You have to love baseball fans - and Cub fans are no exception. I think that if Hank Aaron announced tomorrow a desire to play for the Cubs, there would be fans out there who'd get excited and start talking about the possibility. It's just our nature. We like our players who have big names, be they 30 or 40, should they play a position of need or one of excess. And believe me -- the Cubs do not need Curt Schilling.
This isn't 1999, or 2002, or even 2006. The Cubs aren't a poorly assembled baseball team. Right now there are three extremely capable, undeniably qualified pitchers competing for the 5th spot in the rotation. One is a 1st round draft pick, one is a 25-year-old grizzly man with starting credibility, and the other is a lefty who's done everything the team has asked of him - and he's done it well.
But suddenly, a 42-year-old guy who hasn't pitched since 2007 rolls around, saying he's "20% committed to playing in 2009" - on March 1st! - and he lists the Cubs as one of two potential destinations, and next thing you know Cub fans are beside themselves. After all, this guy has 216 career wins. And a bloody sock! And multiple World Championship rings! Wowee!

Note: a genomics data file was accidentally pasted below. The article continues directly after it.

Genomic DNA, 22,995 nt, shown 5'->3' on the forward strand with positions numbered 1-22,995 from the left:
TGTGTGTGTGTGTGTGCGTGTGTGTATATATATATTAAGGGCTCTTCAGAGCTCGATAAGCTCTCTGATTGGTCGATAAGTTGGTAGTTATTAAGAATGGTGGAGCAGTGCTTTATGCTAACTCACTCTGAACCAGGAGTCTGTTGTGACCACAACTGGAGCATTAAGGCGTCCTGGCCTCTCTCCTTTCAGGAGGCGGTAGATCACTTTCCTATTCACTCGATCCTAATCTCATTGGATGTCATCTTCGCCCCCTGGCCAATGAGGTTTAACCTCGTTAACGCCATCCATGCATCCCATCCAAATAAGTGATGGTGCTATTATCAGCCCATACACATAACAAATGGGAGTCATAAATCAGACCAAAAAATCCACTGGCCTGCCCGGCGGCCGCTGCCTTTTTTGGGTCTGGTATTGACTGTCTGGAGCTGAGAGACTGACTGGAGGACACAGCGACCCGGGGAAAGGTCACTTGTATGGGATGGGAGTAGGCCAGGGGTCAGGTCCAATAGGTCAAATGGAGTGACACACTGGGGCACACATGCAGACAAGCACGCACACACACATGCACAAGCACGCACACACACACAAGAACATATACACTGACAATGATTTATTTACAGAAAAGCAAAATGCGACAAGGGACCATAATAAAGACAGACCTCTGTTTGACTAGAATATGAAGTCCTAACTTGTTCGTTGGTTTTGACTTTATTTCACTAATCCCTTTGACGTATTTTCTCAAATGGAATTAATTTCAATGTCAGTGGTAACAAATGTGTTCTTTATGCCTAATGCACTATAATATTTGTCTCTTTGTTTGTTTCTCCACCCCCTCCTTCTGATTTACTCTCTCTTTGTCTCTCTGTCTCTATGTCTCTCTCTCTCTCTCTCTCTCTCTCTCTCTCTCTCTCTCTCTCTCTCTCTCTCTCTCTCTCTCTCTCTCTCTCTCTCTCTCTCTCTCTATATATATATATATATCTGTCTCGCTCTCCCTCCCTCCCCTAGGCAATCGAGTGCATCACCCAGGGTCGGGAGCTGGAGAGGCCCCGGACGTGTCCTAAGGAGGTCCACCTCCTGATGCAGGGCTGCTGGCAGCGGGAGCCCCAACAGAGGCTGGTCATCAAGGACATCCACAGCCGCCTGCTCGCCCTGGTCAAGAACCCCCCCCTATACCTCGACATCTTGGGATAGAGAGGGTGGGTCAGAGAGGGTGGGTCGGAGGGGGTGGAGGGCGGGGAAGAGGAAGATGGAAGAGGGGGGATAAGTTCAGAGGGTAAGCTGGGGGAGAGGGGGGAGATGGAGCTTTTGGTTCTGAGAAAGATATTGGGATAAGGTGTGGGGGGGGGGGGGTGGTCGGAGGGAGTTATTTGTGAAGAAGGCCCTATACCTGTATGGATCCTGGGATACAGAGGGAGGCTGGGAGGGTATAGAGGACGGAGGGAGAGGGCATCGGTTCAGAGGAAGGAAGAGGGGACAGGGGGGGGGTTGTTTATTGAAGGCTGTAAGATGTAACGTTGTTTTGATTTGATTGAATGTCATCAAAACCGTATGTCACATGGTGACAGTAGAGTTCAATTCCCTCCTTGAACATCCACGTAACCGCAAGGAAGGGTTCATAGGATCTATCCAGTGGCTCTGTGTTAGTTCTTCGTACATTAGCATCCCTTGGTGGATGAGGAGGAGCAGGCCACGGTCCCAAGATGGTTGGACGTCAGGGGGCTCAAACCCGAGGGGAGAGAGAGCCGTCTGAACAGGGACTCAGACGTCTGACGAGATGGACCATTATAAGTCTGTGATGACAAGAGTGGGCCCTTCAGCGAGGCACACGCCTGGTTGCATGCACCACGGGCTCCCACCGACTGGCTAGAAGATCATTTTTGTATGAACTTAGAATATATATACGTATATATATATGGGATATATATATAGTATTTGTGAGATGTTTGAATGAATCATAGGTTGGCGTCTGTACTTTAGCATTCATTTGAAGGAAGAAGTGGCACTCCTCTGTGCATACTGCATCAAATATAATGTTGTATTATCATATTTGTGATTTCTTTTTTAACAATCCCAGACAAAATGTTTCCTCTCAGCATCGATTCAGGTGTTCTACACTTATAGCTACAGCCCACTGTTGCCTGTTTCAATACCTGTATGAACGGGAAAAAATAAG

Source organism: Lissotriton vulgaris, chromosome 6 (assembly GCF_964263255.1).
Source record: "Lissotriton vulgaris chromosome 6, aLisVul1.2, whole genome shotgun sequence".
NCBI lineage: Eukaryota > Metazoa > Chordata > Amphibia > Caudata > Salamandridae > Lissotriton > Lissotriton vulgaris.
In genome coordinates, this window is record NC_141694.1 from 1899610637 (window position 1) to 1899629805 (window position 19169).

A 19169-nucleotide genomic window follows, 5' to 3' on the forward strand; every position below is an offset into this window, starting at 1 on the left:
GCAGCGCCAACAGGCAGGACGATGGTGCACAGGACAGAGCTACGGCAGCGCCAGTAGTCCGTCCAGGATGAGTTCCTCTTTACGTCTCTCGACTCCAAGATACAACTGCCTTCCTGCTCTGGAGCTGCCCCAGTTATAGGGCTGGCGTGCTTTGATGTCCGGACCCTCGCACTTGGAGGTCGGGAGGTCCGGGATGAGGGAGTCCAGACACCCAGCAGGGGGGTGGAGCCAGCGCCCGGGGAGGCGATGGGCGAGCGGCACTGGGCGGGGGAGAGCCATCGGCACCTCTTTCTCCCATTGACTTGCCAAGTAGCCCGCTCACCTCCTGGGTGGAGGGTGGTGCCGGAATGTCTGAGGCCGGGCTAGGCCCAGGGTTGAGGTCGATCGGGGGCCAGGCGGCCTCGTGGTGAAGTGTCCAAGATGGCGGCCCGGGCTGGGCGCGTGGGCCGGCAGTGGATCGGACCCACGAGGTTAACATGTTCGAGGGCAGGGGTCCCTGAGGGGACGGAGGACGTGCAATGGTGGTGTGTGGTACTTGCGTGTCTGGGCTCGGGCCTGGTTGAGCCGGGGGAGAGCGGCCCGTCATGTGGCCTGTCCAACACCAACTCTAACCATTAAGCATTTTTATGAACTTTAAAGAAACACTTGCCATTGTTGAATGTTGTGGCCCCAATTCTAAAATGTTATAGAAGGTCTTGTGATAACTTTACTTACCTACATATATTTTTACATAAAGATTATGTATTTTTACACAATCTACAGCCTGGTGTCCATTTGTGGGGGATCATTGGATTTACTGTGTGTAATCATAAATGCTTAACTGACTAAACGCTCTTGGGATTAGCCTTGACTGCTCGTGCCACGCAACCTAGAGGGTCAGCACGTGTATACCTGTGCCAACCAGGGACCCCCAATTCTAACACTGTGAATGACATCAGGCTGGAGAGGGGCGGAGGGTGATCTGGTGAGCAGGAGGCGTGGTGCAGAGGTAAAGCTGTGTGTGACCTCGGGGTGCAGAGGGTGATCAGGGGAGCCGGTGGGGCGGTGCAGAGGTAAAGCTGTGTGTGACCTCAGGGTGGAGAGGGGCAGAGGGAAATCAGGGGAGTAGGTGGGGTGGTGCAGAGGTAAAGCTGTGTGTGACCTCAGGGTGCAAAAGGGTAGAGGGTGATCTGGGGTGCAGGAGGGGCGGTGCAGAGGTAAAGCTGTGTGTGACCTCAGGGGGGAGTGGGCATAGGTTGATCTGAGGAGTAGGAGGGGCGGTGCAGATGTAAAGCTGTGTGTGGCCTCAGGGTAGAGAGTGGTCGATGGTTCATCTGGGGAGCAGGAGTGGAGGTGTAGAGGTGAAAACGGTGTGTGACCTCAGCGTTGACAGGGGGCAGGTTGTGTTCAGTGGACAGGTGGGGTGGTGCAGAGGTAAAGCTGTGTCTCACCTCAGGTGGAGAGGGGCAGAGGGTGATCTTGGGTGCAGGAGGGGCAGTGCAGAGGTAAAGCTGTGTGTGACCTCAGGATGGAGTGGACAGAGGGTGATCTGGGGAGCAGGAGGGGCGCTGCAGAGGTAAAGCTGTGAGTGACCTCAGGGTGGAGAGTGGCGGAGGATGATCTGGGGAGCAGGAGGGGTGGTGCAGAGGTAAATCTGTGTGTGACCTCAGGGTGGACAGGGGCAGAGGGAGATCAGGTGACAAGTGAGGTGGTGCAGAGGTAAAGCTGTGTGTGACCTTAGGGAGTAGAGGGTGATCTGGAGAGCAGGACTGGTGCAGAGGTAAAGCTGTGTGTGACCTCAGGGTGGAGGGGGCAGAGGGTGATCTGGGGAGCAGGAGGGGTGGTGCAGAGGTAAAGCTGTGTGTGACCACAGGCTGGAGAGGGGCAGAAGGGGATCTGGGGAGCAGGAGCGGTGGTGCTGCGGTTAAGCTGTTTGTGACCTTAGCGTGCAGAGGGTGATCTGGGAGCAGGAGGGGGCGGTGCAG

Hey, do you know who else is available? There's this guy with 10 World Series wins and a World Series ERA of 2.71. He's got multiple rings and he's currently without a team. Granted, he hasn't played in a while and he's pretty old, but Whitey Ford has done it before, right? Surely he could do it again! Of course I'm being sarcastic, but Curt Schilling honestly isn't much better at this point.
But hey - if he wants to "consider it," I'd offer him this kind of deal: I'd let him train in the Arizona facilities into the season. I'd let him work his way back with the intent that he might be ready come late May or early June. And if June rolls around and the Cubs are doing fine - and all evidence points to this happening - then I'd release him and let him sign on with some other team elsewhere. But if June rolls around and the Cubs are battling injuries, or if one of their five starters is just not cutting it, then I'd work something out to allow Schilling to pitch. But the only way he makes any sense is if there are no obligations and no expectations. The guy is 42 years old, coming off an arm injury that he may or may not have kept hidden when signing his last contract, and he's a bit of a dick. Just because we also know his name does not mean we should want him to pitch in Chicago.